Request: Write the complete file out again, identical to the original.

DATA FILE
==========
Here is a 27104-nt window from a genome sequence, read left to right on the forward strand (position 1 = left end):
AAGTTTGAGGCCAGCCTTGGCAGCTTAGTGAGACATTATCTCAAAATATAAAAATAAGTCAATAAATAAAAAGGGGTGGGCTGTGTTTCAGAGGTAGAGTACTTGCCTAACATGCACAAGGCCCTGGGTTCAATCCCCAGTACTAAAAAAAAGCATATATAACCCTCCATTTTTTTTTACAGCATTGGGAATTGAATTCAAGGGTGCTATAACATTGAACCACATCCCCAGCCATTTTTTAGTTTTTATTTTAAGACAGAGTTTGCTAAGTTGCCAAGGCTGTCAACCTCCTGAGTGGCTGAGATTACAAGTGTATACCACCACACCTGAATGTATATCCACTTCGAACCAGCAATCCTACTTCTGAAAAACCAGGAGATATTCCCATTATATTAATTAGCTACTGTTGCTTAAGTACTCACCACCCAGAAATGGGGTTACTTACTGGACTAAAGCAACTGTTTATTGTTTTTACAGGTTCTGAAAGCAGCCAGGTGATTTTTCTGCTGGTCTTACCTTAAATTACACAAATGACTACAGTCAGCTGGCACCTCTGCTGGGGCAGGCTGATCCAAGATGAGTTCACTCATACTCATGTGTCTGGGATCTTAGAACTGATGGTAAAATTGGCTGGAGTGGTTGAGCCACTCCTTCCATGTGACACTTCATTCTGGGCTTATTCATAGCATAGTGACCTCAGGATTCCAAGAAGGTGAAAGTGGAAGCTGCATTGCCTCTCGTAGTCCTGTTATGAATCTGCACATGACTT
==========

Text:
Here is a 27104-nt window from a genome sequence, read left to right on the forward strand (position 1 = left end):
AAGTTTGAGGCCAGCCTTGGCAGCTTAGTGAGACATTATCTCAAAATATAAAAATAAGTCAATAAATAAAAAGGGGTGGGCTGTGTTTCAGAGGTAGAGTACTTGCCTAACATGCACAAGGCCCTGGGTTCAATCCCCAGTACTAAAAAAAAGCATATATAACCCTCCATTTTTTTTTACAGCATTGGGAATTGAATTCAAGGGTGCTATAACATTGAACCACATCCCCAGCCATTTTTTAGTTTTTATTTTAAGACAGAGTTTGCTAAGTTGCCAAGGCTGTCAACCTCCTGAGTGGCTGAGATTACAAGTGTATACCACCACACCTGAATGTATATCCACTTCGAACCAGCAATCCTACTTCTGAAAAACCAGGAGATATTCCCATTATATTAATTAGCTACTGTTGCTTAAGTACTCACCACCCAGAAATGGGGTTACTTACTGGACTAAAGCAACTGTTTATTGTTTTTACAGGTTCTGAAAGCAGCCAGGTGATTTTTCTGCTGGTCTTACCTTAAATTACACAAATGACTACAGTCAGCTGGCACCTCTGCTGGGGCAGGCTGATCCAAGATGAGTTCACTCATACTCATGTGTCTGGGATCTTAGAACTGATGGTAAAATTGGCTGGAGTGGTTGAGCCACTCCTTCCATGTGACACTTCATTCTGGGCTTATTCATAGCATAGTGACCTCAGGATTCCAAGAAGGTGAAAGTGGAAGCTGCATTGCCTCTCGTAGTCCTGTTATGAATCTGCACATGACTT